by Fr Richard Heilman | September 6, 2016 12:36 AM
A few weeks ago, I had one of those “God-incidences” (coincident) or “God-winks.” All that week, I was drawn to Galatians 5. Twice, in counseling, I offered it to others to read. I spent time, off and on, all week reflecting on it. As I approached my homily prep time toward the end of the week, I said to myself, “I really hope I can work Galatians 5 into my homily this Sunday.” And so I began by reading the Gospel, and I wondered how Galatians 5 might fit. Knowing that the three readings usually carry a matching general theme, I went on to read the New Testament reading to see how Galatians 5 might fit. When I looked down to read it, my jaw, quite literally, dropped … I saw that this Sunday’s New Testament reading is Galatians 5. WOW!!
So, why Galatians 5?
My reflection starts with a term coined by one of our Presidents. In 2000, George W. Bush addressed the 91st annual convention of the NAACP. During the speech Bush condemned what he called “the soft bigotry of low expectations,” or the belief that certain groups or individuals cannot be held to the same standard as everyone else simply because of who they are.
This “soft bigotry of low expectations” has plagued our culture and the Church for decades now. Pervasive has been a false compassion or false mercy that constantly bombards us with reminders that we “can’t help it” … we are victims of our circumstances. We are told we are too young, too old, too busy, too overwhelmed, etc.. We are victims of our upbringing, victims of our inherited traits, victims of our race, victims of our culture, victims of our economic status, etc.. And so we are told, in essence, that a moral and virtuous and holy life … a life lived striving for truth and excellence “may not be in the cards for us,” so it is perfectly fine to remain in a life that seeks only more base and carnal forms of pleasure. Because … you know … you can’t help it.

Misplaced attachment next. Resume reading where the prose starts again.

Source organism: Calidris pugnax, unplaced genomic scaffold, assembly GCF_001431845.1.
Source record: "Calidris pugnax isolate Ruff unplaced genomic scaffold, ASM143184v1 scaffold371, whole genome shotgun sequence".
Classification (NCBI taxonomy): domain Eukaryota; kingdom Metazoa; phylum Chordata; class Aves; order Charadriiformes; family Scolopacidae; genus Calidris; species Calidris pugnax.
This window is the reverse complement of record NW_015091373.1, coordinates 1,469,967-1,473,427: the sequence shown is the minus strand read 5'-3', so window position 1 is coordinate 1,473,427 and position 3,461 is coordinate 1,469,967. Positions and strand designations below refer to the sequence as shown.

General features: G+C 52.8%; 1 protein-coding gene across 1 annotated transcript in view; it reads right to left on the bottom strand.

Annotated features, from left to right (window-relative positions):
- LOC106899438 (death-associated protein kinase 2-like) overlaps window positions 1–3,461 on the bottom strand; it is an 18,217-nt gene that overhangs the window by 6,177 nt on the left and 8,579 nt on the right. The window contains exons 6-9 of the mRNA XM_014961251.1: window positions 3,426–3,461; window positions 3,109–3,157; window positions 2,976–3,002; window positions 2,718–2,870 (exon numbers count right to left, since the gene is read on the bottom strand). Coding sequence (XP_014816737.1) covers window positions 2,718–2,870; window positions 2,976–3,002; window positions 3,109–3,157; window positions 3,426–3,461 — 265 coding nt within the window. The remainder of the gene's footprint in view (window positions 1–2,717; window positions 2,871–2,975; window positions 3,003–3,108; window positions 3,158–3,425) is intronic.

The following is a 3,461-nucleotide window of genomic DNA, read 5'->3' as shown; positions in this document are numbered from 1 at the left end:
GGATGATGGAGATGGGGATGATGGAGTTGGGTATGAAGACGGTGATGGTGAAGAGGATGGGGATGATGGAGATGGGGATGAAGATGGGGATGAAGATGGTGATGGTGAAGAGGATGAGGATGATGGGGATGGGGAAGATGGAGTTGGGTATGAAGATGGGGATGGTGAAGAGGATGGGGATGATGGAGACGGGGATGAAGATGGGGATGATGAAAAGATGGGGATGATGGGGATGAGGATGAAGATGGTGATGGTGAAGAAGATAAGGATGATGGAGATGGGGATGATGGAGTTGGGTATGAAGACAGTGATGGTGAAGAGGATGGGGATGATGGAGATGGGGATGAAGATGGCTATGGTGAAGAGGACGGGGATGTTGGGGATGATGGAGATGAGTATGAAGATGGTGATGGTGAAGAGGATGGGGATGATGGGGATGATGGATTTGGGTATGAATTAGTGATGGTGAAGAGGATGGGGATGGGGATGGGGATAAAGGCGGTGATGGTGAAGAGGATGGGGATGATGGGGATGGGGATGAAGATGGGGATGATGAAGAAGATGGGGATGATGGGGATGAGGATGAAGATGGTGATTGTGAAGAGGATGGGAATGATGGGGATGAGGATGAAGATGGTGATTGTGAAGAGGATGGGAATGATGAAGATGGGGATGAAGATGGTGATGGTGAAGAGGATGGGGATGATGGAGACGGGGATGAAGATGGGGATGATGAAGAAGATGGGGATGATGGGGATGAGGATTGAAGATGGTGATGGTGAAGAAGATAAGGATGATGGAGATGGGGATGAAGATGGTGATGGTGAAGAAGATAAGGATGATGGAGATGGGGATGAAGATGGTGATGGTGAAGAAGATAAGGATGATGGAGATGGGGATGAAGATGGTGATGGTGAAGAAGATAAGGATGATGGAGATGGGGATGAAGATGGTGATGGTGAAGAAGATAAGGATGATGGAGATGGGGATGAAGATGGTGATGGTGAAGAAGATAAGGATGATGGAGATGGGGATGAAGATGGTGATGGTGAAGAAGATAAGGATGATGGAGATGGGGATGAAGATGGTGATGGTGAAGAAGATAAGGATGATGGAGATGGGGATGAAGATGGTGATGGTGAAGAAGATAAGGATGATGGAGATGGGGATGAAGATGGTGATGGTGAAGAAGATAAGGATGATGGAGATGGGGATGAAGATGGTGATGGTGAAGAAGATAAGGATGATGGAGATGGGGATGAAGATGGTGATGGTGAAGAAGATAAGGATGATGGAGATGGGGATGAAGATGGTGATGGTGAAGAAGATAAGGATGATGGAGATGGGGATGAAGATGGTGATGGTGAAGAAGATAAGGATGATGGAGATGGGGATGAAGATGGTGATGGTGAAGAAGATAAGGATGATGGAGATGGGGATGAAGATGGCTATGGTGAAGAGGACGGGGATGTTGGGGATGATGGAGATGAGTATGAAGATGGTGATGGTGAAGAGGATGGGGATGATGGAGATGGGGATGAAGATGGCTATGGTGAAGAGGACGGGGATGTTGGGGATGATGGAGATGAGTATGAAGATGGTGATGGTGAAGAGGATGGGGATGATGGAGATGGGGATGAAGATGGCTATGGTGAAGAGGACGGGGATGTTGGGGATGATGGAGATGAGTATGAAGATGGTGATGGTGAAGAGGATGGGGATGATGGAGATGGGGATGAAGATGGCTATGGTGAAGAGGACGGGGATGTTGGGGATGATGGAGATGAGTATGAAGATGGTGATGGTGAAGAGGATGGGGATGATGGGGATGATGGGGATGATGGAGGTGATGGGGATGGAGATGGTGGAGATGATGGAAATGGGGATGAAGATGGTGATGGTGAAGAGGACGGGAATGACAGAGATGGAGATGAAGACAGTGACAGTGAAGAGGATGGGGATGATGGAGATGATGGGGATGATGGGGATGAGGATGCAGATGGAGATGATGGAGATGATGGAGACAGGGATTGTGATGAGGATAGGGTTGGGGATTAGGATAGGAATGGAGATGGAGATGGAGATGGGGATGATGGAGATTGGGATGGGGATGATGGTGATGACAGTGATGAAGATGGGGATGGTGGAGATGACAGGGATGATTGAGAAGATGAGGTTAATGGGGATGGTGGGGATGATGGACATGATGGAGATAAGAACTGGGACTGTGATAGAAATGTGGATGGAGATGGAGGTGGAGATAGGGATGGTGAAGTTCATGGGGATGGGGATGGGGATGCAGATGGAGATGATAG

St. Paul would say (in Galatians 5) to those liars …
“You were running a good race. Who cut in on you to keep you from obeying the truth? That kind of persuasion does not come from the one who calls you. ‘A little yeast works through the whole batch of dough.’ I am confident in the Lord that you will take no other view. The one who is throwing you into confusion, whoever that may be, will have to pay the penalty … In that case the offense of the cross has been abolished. As for those agitators, I wish they would go the whole way and castrate themselves!” (Galatians 5:7-10).